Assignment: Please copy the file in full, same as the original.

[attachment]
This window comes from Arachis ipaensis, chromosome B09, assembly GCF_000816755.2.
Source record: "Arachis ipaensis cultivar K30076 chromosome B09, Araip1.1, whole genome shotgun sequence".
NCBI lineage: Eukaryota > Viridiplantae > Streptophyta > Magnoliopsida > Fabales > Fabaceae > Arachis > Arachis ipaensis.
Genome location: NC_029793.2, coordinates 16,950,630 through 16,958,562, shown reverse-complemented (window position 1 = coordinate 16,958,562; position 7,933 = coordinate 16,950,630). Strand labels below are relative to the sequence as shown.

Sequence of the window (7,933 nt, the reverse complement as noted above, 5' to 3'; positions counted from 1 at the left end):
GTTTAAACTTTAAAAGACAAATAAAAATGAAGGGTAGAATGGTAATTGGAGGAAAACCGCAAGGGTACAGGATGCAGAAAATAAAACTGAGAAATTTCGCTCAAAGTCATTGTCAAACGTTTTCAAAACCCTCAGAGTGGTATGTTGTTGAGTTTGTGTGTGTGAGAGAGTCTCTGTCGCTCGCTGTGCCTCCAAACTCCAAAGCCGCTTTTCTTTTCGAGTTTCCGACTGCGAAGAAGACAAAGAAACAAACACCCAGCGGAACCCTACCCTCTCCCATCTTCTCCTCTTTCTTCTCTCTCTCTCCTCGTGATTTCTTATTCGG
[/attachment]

This window comes from Arachis ipaensis, chromosome B09, assembly GCF_000816755.2.
Source record: "Arachis ipaensis cultivar K30076 chromosome B09, Araip1.1, whole genome shotgun sequence".
NCBI lineage: Eukaryota > Viridiplantae > Streptophyta > Magnoliopsida > Fabales > Fabaceae > Arachis > Arachis ipaensis.
Genome location: NC_029793.2, coordinates 16,950,630 through 16,958,562, shown reverse-complemented (window position 1 = coordinate 16,958,562; position 7,933 = coordinate 16,950,630). Strand labels below are relative to the sequence as shown.

Sequence of the window (7,933 nt, the reverse complement as noted above, 5' to 3'; positions counted from 1 at the left end):
GTTTAAACTTTAAAAGACAAATAAAAATGAAGGGTAGAATGGTAATTGGAGGAAAACCGCAAGGGTACAGGATGCAGAAAATAAAACTGAGAAATTTCGCTCAAAGTCATTGTCAAACGTTTTCAAAACCCTCAGAGTGGTATGTTGTTGAGTTTGTGTGTGTGAGAGAGTCTCTGTCGCTCGCTGTGCCTCCAAACTCCAAAGCCGCTTTTCTTTTCGAGTTTCCGACTGCGAAGAAGACAAAGAAACAAACACCCAGCGGAACCCTACCCTCTCCCATCTTCTCCTCTTTCTTCTCTCTCTCTCCTCGTGATTTCTTATTCGG